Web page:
Drexel students chronicle the lives and wisdom of hospice patients

    The class is called “Life is Beautiful,” and it pairs Drexel University students with patients receiving hospice care. Over the course of several weeks, students visit Crossroads Hospice patients in their homes, and chronicle their life stories. The lessons learned go far beyond writing good biographies.

    The invulnerable meet the dying

    On the day of final project presentations in class, the mood in the room — despite the serious subject matter — was decidedly upbeat. Students filed in, exchanging news about “their” patients. Drexel professor Ken Bingham says the course has been a great success, despite the unlikely pairing at its core.

    “Young students who are all invulnerable, and, at the height of their invulnerability they are talking to people who are dying,” he says.

    Some educators and students were apprehensive at first, worried that the class would be too sad, too emotionally draining. “And what we found out is that it had nothing to do with death at all, it was just so exciting,” beamed an upbeat Bingham who wore a bright Halloween T-shirt and gym shorts to class.

    Realizing what’s been missing

    Sophomore Hannah Gittler was paired with Thomas — Tommy — Jamison, who is 76. For her final project, she wrote a letter to him.

    “You, Mr. Jamison, have taught me, you have shown me, what I have been missing. If I hadn’t met you, I might have lived my whole life missing this knowledge. Ignorantly, and maybe blissfully. I might have gone through my days thinking I knew what connection really meant,” begins the letter.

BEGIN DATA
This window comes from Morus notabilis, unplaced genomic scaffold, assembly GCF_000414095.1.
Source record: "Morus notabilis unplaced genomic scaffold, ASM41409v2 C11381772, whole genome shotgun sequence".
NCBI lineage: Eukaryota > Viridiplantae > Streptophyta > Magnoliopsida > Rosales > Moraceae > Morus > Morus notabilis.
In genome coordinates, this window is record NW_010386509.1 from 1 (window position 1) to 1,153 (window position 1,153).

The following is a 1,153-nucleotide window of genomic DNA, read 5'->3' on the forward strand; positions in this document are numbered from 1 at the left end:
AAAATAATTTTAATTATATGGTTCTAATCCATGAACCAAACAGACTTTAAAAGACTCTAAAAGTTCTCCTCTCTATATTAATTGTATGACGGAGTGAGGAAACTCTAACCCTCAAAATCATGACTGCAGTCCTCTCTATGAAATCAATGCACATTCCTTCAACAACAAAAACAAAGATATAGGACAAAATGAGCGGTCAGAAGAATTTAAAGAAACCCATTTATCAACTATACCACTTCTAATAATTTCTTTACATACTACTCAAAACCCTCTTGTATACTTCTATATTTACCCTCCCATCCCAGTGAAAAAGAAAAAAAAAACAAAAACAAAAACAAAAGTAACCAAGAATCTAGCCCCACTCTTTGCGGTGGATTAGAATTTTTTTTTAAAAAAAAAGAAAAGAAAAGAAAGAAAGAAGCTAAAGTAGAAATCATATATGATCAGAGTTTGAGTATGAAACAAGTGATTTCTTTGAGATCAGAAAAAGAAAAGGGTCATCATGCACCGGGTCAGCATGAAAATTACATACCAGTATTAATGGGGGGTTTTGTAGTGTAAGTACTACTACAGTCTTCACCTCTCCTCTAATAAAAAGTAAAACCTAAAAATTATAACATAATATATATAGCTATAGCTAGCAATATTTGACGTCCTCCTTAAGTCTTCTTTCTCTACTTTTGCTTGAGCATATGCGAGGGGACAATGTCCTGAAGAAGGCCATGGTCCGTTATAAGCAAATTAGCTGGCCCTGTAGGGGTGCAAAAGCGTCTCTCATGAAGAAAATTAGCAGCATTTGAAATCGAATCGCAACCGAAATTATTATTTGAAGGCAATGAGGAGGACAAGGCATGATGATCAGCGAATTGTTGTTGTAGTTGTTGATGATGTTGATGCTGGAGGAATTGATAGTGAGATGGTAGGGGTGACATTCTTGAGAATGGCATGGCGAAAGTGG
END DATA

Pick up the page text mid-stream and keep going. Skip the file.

“Your stories of triumph, of being alone, but seldom lonely, of seeing life and living love, those are the stories I will never forget,” it continues.

    Gittler, who said the class has been an opportunity of a lifetime, has become close friends with Jamison.

    Jamison, who hopped freight trains as a kid, taught karate, and dreamed of becoming a professional boxer, was a larger-than-life presence in the classroom throughout the summer session, said Bingham. “To hear about Tommy, who is more alive than I am, the things he had done, he was a better teacher than I was.”

    Focusing on living, rather than dying

    The patients were unable to attend the class, but several students said they would continue to visit them as long as possible.

    And the patients love the project, says Kimberly Mumper of Crossroads Hospice.

    “They are reliving their life — and it’s giving them a reason to live, leaving their legacy,” she explained.

    Crossroads executive director Gloria Allon said the project takes patients’ attention away from dying, and away from any symptoms they might be experiencing. It focuses their attention on their lives, on the things they have accomplished, and the people who are important to them.

    Three patients died over the course of the semester, among them a 24-year-old woman, but students still say it was an experience in living, not dying.

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